Oh, Logan, how wonderful you were. And how bittersweet you were. This is easily Hugh Jackman’s best X-Men movie. That’s not to say that it’s the best movie of the X-Men franchise, though it is up there for sure. It is, however, the best movie to feature Wolverine to date.
Logan tells the story of Logan and Charles Xavier in the year 2029. Something has happened that has radically changed their lives since the last X-Men movie, and they now live in isolation somewhere over the border into Mexico. Their world is turned upside down when Logan is recruited by a woman named Gabriella to escort a young girl, Laura, to Eden, in order for her to be able to cross the border into Canada and be safe. Laura is a member of the X-23 Project, ran by Transigen, an agency that is trying to figure out a way to build the perfect mutant soldier.
The rest of the movie follows Logan and Charles as they try to get Laura to Eden and to safety while being closely pursued by Transigen’s head of security, Donald Pierce.
Logan is the first X-Men movie (aside from Deadpool, which was less of an X-Men movie and more its own thing) to receive an R rating. And, boy, when they said it was gonna be rated R, they weren’t kidding. This movie is brutal. For the first time, we really see how devastating Wolverine can be in battle. We see him just tear apart people in this movie. There’s so much blood and gore. But it never feels gratuitous. All the violence is there to service the plot and anchor the movie in realism. If Wolverine was a real character and really got into a fight, this is how it would look.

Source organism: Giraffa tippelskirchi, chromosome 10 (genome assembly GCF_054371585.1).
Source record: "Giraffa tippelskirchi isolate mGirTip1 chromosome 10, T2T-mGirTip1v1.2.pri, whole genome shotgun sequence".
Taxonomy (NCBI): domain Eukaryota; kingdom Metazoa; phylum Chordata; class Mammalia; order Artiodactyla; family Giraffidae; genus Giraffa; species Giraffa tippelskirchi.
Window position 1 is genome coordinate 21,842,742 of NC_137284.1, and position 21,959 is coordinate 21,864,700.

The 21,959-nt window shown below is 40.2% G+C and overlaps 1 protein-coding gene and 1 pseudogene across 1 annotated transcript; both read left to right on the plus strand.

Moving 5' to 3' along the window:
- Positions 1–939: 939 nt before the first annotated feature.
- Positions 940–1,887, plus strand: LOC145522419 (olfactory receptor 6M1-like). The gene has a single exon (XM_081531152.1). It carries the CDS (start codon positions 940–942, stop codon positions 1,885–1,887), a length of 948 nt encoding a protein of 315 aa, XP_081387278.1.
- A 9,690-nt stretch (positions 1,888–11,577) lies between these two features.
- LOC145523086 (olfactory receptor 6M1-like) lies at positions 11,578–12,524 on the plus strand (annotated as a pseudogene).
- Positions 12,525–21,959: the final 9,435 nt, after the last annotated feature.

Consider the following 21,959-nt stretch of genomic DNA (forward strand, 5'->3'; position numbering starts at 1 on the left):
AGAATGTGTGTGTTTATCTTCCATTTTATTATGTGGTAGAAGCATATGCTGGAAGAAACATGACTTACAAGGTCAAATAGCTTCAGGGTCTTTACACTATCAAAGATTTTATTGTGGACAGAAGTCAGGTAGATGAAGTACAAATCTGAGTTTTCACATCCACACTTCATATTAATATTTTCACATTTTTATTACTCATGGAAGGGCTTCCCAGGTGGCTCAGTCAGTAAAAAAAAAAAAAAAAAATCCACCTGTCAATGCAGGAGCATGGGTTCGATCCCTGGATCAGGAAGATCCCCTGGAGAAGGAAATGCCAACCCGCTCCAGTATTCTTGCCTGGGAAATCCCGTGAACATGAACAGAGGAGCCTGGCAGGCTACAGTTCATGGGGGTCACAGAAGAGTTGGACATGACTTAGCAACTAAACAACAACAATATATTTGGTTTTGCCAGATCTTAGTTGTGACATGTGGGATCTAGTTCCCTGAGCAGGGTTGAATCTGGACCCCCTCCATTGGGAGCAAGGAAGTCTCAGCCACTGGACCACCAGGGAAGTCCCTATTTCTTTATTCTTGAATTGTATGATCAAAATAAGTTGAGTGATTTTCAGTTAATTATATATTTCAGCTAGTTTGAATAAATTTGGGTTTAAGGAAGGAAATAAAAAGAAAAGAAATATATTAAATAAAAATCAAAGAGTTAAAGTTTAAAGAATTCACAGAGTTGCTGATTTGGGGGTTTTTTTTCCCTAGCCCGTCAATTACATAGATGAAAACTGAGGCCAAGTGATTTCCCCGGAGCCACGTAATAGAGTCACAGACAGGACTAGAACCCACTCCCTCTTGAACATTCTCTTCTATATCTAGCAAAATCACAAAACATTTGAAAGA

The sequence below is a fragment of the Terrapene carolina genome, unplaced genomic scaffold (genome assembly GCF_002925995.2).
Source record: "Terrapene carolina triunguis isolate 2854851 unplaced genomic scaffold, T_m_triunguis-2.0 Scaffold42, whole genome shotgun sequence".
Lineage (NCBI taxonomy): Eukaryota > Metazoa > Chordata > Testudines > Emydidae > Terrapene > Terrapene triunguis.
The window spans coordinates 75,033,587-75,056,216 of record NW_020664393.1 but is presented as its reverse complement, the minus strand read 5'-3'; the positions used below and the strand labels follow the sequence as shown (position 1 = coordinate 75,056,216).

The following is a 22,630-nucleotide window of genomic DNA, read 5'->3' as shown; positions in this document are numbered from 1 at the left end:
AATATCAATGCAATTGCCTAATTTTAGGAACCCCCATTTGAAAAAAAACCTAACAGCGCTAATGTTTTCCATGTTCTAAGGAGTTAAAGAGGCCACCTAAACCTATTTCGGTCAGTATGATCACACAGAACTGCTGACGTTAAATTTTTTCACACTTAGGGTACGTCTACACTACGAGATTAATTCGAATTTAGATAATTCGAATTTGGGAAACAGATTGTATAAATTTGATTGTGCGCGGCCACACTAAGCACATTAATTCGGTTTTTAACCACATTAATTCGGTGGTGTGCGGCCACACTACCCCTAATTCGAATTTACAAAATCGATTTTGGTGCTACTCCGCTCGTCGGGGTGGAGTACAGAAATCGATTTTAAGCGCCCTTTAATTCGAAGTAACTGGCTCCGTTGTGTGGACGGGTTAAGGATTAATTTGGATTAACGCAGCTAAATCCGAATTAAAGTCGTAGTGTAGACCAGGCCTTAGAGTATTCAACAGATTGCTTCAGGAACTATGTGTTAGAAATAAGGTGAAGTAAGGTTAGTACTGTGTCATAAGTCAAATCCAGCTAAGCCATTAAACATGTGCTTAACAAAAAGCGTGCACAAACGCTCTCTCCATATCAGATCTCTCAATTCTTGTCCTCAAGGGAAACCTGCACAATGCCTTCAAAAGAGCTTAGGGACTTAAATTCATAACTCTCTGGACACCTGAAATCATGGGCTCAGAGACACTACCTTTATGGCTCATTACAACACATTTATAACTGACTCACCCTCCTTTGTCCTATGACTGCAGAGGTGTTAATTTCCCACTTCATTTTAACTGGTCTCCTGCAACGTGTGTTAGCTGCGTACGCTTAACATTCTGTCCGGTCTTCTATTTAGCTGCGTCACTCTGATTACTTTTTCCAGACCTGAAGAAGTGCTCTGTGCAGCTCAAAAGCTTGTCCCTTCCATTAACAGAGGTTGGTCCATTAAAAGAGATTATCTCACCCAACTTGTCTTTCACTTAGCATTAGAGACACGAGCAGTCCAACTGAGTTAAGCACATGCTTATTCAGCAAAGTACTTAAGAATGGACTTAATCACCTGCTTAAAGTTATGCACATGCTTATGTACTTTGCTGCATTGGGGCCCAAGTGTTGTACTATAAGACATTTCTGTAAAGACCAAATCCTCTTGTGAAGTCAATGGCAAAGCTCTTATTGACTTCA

Aside from the violence, and a large amount of language (which also feels authentic), the movie utilizes its R rating to explore some pretty deep themes. Mainly what it’s like for someone who’s never had a family, who feels like they could never be a part of a family without putting them at risk, to end up as part of a family. The movie plays up the idea that Charles is a father figure for Logan, and it works beautifully as Logan becomes a father figure for Laura.
This is a superhero movie only in the sense that the characters are from superhero comic books and have superpowers. Otherwise, it’s really a character piece. It’s all about Logan and Charles and Laura’s relationship. It’s the culmination of Logan’s arc that started in the very first X-Men movie. And there couldn’t be a better conclusion for his arc than this movie.
They always say you should go out on top, and Hugh Jackman definitely went out on top with this film. He’s simply stunning in the movie, as is Patrick Stewart. Free from the constraints of a PG-13 rating, they are able to truly explore the depths of their characters and the consequences of what they’ve done in the past. So much of this movie deals with two men who have done terrible things trying to make peace with it, and Jackman and Stewart play this perfectly. Dafne Keen is great as Laura. For much of the movie, she says nothing, but she’s able to convey a staggering amount of emotion through the use of just her face and body. The rest of the cast does a great job as well.
James Mangold hit it out of the park with his directing. He expertly manuevered the actors into giving superb performances, and he was able to craft what ended up being a surprisingly moving, compelling, brutal, realistic, and enjoyable action flick.
Because of the themes explored in the movie and the brutality of its violence and emotional weight, I don’t know if this is a movie I will ever watch again. Not because I didn’t like it, on the contrary – I adored it. But it’s such an emotionally exhausting movie. You walk out of the theater needing a nap after seeing this. It really just knocks the wind out of you. In the best of ways.
I can’t recommend Logan enough. If you’ve been a fan of the X-Men movies, you should definitely check it out. If you like action movies, you should see this. If you like good movies in general, you should see this. Go see Logan.
(4 out of 5 wands)